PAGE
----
The first eighteen years of my life were spent on a Georgia farm. The back side of our property was covered with swampland―complete with alligators, rattlesnakes, wild hogs, deer, doves, quail, and the best fishing a man could ask for. The rest of the farm was made up of pastures and land we cultivated, growing corn, peanuts, and cotton.
Our food source was the livestock and vegetables we raised; we had the best vegetable garden there ever was. We also relied on wild game and fish we caught. My father trapped beaver, raccoon, and otter for income in the winter months, and when I was born, he paid the doctor for bringing me into the world with pelt money.
It is a classic understatement to say that it required a hell of a lot of hard labor to keep all this going; and my old man figured that his oldest son was put on this earth for that very purpose. He also figured that sitting down at his supper table and having clean clothes to wear was all the pay a boy needed.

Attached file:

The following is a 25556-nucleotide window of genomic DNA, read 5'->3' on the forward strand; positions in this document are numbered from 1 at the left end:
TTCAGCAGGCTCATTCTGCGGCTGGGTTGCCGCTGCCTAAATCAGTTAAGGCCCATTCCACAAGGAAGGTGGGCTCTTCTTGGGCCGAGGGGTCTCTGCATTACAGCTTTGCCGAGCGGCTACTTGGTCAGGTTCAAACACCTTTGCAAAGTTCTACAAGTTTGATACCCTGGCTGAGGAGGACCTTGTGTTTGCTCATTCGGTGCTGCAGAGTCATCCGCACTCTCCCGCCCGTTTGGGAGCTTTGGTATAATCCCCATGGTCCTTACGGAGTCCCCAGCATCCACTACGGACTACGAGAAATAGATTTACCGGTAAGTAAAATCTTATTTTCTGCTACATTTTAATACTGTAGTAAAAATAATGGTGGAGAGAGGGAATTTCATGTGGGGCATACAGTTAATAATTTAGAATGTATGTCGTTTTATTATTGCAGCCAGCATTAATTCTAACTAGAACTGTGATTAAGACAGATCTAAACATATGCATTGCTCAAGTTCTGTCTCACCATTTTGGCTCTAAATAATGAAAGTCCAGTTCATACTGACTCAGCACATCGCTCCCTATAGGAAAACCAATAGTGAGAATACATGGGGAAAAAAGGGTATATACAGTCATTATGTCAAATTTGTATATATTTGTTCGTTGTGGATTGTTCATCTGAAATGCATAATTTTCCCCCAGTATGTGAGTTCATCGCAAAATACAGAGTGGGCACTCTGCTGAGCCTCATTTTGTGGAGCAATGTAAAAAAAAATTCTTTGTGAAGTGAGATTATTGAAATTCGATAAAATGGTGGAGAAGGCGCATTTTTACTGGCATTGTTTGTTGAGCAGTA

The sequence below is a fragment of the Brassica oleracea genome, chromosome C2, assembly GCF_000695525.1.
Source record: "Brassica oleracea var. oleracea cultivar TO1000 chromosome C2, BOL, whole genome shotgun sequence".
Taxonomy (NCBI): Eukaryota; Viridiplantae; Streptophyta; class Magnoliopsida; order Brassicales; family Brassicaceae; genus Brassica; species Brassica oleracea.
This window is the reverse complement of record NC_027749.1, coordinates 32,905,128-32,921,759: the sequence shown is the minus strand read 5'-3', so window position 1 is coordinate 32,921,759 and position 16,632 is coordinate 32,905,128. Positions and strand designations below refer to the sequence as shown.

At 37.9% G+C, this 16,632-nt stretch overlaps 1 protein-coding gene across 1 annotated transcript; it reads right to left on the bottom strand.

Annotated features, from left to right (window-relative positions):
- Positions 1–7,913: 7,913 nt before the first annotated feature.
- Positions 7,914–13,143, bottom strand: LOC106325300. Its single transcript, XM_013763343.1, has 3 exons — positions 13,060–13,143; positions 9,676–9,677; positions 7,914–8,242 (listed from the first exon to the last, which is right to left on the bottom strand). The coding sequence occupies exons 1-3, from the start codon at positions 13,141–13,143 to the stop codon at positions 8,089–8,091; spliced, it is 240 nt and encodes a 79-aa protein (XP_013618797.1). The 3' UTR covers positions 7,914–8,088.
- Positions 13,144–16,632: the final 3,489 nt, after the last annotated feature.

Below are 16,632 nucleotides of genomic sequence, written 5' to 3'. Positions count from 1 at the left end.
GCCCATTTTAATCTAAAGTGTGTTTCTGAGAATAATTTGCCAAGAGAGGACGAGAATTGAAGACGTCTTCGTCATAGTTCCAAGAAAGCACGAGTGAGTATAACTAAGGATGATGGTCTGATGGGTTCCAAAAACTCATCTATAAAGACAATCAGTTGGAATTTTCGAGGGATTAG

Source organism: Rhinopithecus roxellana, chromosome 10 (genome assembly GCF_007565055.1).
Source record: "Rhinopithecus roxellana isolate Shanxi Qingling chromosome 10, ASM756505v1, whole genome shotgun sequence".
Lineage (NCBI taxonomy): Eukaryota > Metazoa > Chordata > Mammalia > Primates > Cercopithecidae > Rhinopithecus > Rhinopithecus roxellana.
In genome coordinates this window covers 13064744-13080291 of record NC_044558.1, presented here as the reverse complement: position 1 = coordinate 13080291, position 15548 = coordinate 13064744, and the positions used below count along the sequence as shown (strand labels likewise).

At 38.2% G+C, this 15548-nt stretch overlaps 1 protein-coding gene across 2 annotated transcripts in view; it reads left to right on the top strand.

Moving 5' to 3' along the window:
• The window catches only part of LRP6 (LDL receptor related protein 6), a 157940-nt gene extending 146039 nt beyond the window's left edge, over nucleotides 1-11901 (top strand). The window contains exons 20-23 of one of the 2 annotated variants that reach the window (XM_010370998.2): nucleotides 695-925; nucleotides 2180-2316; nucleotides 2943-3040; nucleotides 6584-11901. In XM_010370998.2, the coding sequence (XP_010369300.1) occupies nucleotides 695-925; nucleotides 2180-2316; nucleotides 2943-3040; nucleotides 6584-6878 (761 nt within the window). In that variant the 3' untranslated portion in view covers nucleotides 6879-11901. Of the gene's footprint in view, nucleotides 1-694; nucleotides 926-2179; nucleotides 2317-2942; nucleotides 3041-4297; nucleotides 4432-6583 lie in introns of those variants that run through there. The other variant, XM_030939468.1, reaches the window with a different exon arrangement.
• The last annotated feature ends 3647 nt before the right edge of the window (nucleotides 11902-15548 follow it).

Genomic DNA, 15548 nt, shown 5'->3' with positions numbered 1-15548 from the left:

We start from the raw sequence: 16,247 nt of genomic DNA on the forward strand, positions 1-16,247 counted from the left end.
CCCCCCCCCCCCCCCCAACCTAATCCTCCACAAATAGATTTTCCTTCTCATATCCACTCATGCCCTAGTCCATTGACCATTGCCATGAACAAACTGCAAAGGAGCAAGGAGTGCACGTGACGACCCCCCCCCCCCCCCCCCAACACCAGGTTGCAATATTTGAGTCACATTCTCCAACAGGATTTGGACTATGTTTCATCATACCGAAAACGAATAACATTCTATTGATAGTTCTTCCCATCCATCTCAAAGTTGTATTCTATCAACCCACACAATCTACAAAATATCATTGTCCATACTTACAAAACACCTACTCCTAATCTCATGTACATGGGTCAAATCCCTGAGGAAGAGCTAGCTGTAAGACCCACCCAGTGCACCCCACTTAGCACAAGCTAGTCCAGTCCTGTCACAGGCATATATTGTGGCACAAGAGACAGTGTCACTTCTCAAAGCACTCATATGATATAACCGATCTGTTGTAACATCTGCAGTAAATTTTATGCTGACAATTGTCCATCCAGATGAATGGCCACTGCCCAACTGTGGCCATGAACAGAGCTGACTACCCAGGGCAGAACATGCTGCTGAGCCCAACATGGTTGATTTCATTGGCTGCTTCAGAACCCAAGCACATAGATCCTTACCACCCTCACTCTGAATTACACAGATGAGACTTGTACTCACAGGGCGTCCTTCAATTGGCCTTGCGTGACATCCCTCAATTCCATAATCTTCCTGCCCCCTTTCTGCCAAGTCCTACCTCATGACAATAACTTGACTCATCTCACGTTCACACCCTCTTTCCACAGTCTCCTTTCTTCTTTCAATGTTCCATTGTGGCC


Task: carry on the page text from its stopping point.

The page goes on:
Life was hard on the farm, and it shouldn’t come as any great surprise that I got the hell away from there as soon as I finished high school. I was educated to become an architect, but after three boring and frustrating years of sitting behind a drawing board as an architectural apprentice, I finally realized that wasn’t the way I wanted to spend my life. I didn’t want to just draw and design things―I wanted to build things… So, I did.
The rest of my career has been spent in and around the rough and tumble world of building construction―one of the few businesses in the world where you bet the whole pot every time you sit down at the table, and there ain’t no safety net. I got rich a few times and went broke more than once, but most importantly, I met a lot of interesting people along the way…..and I survived to tell about it.
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― E. P. Vaughn